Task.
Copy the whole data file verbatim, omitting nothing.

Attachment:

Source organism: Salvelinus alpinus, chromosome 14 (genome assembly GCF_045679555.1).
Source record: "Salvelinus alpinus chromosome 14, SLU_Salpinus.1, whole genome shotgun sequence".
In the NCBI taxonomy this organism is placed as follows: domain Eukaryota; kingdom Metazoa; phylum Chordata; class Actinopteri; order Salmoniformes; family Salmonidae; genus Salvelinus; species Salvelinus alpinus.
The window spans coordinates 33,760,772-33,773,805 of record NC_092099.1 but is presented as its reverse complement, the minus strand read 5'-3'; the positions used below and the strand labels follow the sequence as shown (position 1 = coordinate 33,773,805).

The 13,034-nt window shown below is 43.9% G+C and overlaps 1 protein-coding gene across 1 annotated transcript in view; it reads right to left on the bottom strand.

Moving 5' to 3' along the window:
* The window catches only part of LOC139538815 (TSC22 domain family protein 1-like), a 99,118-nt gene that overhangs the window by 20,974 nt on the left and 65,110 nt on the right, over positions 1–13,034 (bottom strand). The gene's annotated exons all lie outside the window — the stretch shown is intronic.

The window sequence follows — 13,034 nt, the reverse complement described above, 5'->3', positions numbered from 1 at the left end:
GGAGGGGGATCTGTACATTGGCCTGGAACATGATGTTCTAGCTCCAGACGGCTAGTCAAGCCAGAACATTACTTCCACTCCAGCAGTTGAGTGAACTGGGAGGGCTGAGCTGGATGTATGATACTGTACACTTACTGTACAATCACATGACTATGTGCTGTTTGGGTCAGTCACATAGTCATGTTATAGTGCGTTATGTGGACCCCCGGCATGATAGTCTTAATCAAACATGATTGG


Source organism: Salvelinus alpinus, chromosome 14 (genome assembly GCF_045679555.1).
Source record: "Salvelinus alpinus chromosome 14, SLU_Salpinus.1, whole genome shotgun sequence".
In the NCBI taxonomy this organism is placed as follows: domain Eukaryota; kingdom Metazoa; phylum Chordata; class Actinopteri; order Salmoniformes; family Salmonidae; genus Salvelinus; species Salvelinus alpinus.
The window spans coordinates 33,760,772-33,773,805 of record NC_092099.1 but is presented as its reverse complement, the minus strand read 5'-3'; the positions used below and the strand labels follow the sequence as shown (position 1 = coordinate 33,773,805).

The 13,034-nt window shown below is 43.9% G+C and overlaps 1 protein-coding gene across 1 annotated transcript in view; it reads right to left on the bottom strand.

Moving 5' to 3' along the window:
* The window catches only part of LOC139538815 (TSC22 domain family protein 1-like), a 99,118-nt gene that overhangs the window by 20,974 nt on the left and 65,110 nt on the right, over positions 1–13,034 (bottom strand). The gene's annotated exons all lie outside the window — the stretch shown is intronic.

The window sequence follows — 13,034 nt, the reverse complement described above, 5'->3', positions numbered from 1 at the left end:
GGAGGGGGATCTGTACATTGGCCTGGAACATGATGTTCTAGCTCCAGACGGCTAGTCAAGCCAGAACATTACTTCCACTCCAGCAGTTGAGTGAACTGGGAGGGCTGAGCTGGATGTATGATACTGTACACTTACTGTACAATCACATGACTATGTGCTGTTTGGGTCAGTCACATAGTCATGTTATAGTGCGTTATGTGGACCCCCGGCATGATAGTCTTAATCAAACATGATTGG